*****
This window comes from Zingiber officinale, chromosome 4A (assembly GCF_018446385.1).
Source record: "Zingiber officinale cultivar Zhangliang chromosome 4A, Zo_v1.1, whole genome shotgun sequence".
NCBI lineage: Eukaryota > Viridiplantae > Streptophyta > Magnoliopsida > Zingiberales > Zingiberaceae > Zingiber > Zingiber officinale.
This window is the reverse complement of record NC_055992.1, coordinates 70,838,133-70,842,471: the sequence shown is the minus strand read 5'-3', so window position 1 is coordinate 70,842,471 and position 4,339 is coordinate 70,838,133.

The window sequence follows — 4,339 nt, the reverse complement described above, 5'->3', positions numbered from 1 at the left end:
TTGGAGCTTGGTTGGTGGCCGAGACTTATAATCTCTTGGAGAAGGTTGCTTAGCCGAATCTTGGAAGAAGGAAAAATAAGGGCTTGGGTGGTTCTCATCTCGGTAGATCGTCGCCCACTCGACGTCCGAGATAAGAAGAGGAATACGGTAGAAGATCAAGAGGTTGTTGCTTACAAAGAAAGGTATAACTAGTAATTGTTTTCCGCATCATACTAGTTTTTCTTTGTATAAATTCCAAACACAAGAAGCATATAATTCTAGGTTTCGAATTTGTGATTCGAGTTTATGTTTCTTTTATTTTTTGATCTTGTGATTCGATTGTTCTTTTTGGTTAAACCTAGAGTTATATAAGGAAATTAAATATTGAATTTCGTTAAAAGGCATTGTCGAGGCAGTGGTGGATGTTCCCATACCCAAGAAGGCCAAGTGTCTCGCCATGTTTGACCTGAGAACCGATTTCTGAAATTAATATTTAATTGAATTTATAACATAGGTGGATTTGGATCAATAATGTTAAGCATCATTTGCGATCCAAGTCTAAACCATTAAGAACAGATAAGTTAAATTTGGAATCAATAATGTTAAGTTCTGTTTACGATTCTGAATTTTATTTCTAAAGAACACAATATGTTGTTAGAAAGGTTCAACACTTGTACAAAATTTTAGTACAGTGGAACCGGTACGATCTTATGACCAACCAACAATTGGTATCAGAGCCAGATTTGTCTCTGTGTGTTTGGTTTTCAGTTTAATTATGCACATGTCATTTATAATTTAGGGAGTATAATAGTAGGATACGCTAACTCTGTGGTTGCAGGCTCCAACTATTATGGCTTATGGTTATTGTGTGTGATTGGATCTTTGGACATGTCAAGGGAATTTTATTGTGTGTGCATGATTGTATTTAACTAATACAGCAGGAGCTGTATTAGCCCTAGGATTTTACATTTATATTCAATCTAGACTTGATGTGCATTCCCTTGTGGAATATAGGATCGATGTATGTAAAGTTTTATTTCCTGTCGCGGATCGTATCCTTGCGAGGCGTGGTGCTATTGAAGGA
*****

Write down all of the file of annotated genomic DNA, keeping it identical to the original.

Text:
This window comes from Zingiber officinale, chromosome 4A (assembly GCF_018446385.1).
Source record: "Zingiber officinale cultivar Zhangliang chromosome 4A, Zo_v1.1, whole genome shotgun sequence".
NCBI lineage: Eukaryota > Viridiplantae > Streptophyta > Magnoliopsida > Zingiberales > Zingiberaceae > Zingiber > Zingiber officinale.
This window is the reverse complement of record NC_055992.1, coordinates 70,838,133-70,842,471: the sequence shown is the minus strand read 5'-3', so window position 1 is coordinate 70,842,471 and position 4,339 is coordinate 70,838,133.

The window sequence follows — 4,339 nt, the reverse complement described above, 5'->3', positions numbered from 1 at the left end:
TTGGAGCTTGGTTGGTGGCCGAGACTTATAATCTCTTGGAGAAGGTTGCTTAGCCGAATCTTGGAAGAAGGAAAAATAAGGGCTTGGGTGGTTCTCATCTCGGTAGATCGTCGCCCACTCGACGTCCGAGATAAGAAGAGGAATACGGTAGAAGATCAAGAGGTTGTTGCTTACAAAGAAAGGTATAACTAGTAATTGTTTTCCGCATCATACTAGTTTTTCTTTGTATAAATTCCAAACACAAGAAGCATATAATTCTAGGTTTCGAATTTGTGATTCGAGTTTATGTTTCTTTTATTTTTTGATCTTGTGATTCGATTGTTCTTTTTGGTTAAACCTAGAGTTATATAAGGAAATTAAATATTGAATTTCGTTAAAAGGCATTGTCGAGGCAGTGGTGGATGTTCCCATACCCAAGAAGGCCAAGTGTCTCGCCATGTTTGACCTGAGAACCGATTTCTGAAATTAATATTTAATTGAATTTATAACATAGGTGGATTTGGATCAATAATGTTAAGCATCATTTGCGATCCAAGTCTAAACCATTAAGAACAGATAAGTTAAATTTGGAATCAATAATGTTAAGTTCTGTTTACGATTCTGAATTTTATTTCTAAAGAACACAATATGTTGTTAGAAAGGTTCAACACTTGTACAAAATTTTAGTACAGTGGAACCGGTACGATCTTATGACCAACCAACAATTGGTATCAGAGCCAGATTTGTCTCTGTGTGTTTGGTTTTCAGTTTAATTATGCACATGTCATTTATAATTTAGGGAGTATAATAGTAGGATACGCTAACTCTGTGGTTGCAGGCTCCAACTATTATGGCTTATGGTTATTGTGTGTGATTGGATCTTTGGACATGTCAAGGGAATTTTATTGTGTGTGCATGATTGTATTTAACTAATACAGCAGGAGCTGTATTAGCCCTAGGATTTTACATTTATATTCAATCTAGACTTGATGTGCATTCCCTTGTGGAATATAGGATCGATGTATGTAAAGTTTTATTTCCTGTCGCGGATCGTATCCTTGCGAGGCGTGGTGCTATTGAAGGA